Our first home need lots of TLC inside. When we ripped up the nasty 70s carpet, we discovered beautiful hardwood floors that were in excellent condition. We immediately cancelled our order for new carpet and got to work sanding. Before you start refinishing hardwood floors, here’s what you should know.
Before you can stain or polyurethane the floors, you need to sand them. All that sanding creates a huge amount of dust. We were able to do most of the hardwood floors before we moved in and finished before we fully unpacked. If you’re already living in your home, it gets tricky.
One approach is to do one room at a time. You’ll need to be careful where the floors run into other rooms though. If you can clear all of the rooms and do the work all at once you’ll get better results.
Be prepared to have a dusty home for some time. If you have furniture in the home, move it to a different area or cover it to keep as much dust off as possible. Take down curtains or other furnishings in the room. You can also cover light figures and electrical outlets to keep the dust out. You can seal off the room with plastic over the doors to keep the mess somewhat contained.
We rented a large sander from a home improvement store to sand the majority of the floor, but those large sanders leave areas along the edges of the rooms that require a smaller hand sander. We also used the hand sander on the stairs.
The large sander requires you to maintain a regular speed so you don’t take too much off a certain area. You’ll also need to physically move it from your vehicle to the room. Once you move on to the smaller sanders, you’re on your knees running the sander back and forth over the areas. It gets tedious.
You’ll also spend a lot of time bending, crouching and crawling around on your knees once you actually stain and varnish the floors. If you have limited mobility, you might want to hire a professional.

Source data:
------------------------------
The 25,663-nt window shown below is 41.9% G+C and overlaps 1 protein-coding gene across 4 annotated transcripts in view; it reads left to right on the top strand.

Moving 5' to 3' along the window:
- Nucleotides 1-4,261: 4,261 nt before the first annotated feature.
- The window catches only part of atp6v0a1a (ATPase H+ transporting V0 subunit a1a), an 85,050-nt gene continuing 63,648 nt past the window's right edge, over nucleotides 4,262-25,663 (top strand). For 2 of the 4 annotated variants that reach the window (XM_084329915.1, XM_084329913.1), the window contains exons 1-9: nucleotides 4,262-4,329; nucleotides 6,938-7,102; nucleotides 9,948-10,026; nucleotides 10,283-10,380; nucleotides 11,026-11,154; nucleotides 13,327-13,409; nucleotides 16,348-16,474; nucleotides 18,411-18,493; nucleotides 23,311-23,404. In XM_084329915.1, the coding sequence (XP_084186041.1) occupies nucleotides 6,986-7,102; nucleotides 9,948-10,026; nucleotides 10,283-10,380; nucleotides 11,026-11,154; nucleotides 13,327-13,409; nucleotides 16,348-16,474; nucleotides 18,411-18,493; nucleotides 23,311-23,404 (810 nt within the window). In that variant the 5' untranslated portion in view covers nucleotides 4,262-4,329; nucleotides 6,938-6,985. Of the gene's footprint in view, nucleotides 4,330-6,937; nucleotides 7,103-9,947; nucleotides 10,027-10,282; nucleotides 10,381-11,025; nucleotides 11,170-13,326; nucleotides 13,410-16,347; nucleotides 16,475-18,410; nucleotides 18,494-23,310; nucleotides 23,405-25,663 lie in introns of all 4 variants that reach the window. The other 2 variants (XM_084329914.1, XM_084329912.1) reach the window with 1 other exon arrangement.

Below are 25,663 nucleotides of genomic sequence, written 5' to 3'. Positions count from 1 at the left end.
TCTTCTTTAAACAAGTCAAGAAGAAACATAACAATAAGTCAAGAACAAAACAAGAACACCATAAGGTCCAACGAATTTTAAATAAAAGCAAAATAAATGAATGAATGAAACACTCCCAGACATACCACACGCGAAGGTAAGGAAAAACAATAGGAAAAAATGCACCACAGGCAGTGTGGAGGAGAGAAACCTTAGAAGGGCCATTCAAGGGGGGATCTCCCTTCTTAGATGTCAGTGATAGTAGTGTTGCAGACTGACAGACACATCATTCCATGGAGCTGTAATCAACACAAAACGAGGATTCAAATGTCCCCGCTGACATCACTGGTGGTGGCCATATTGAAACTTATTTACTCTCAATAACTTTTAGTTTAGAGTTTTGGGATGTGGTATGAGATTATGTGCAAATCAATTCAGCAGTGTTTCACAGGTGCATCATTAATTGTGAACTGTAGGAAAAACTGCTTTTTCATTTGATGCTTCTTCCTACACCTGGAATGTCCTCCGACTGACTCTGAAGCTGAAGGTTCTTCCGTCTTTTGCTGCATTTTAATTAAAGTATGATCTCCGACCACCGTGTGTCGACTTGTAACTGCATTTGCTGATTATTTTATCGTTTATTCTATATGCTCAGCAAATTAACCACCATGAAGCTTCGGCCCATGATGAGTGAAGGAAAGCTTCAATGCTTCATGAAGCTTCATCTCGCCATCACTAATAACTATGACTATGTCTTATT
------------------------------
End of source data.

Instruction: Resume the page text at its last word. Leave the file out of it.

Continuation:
It’s Time Consuming
Refinishing a hardwood floor is not a one day project. If the floor is currently covered with carpet, you’ll need time to rip up the carpeting and remove any staples left behind. Sanding is a time-consuming step, as is the cleanup of all of the dust. You want all of the dust off of the floor before you start staining and finishing the wood.
The staining and polyurethane coats all take time to apply, plus you have drying time to consider. Depending on the type of polyurethane you use, the drying time can be several hours to a full day before you can apply the next coat. You have to wait even longer before you put furniture on the refinished floor — about a week for it to be fully cured.
You have many choices when it comes to refinishing a hardwood floor. Our wood floors had a nice light color naturally so we skipped staining. If you don’t care for the color or sanded too much and lost a lot of the natural color, consider a stain. You’ll find everything from very light to very dark stains. Make sure you can live with the stain color before you apply it to the floor.
When you do choose a stain color, do a test run in a hidden spot of the floor. Just like paint, the stain might not look exactly how you expect it to in your own home. If you’re happy with the look, proceed with the rest of the room.
Despite the hard work, I would refinish the hardwoods all over again if I had to. It was one of my first DIY projects. Every time I looked at the floors, I had a sense of pride knowing I did the work myself. If you have the time, mobility and desire, you can tackle a hardwood floor refinishing job.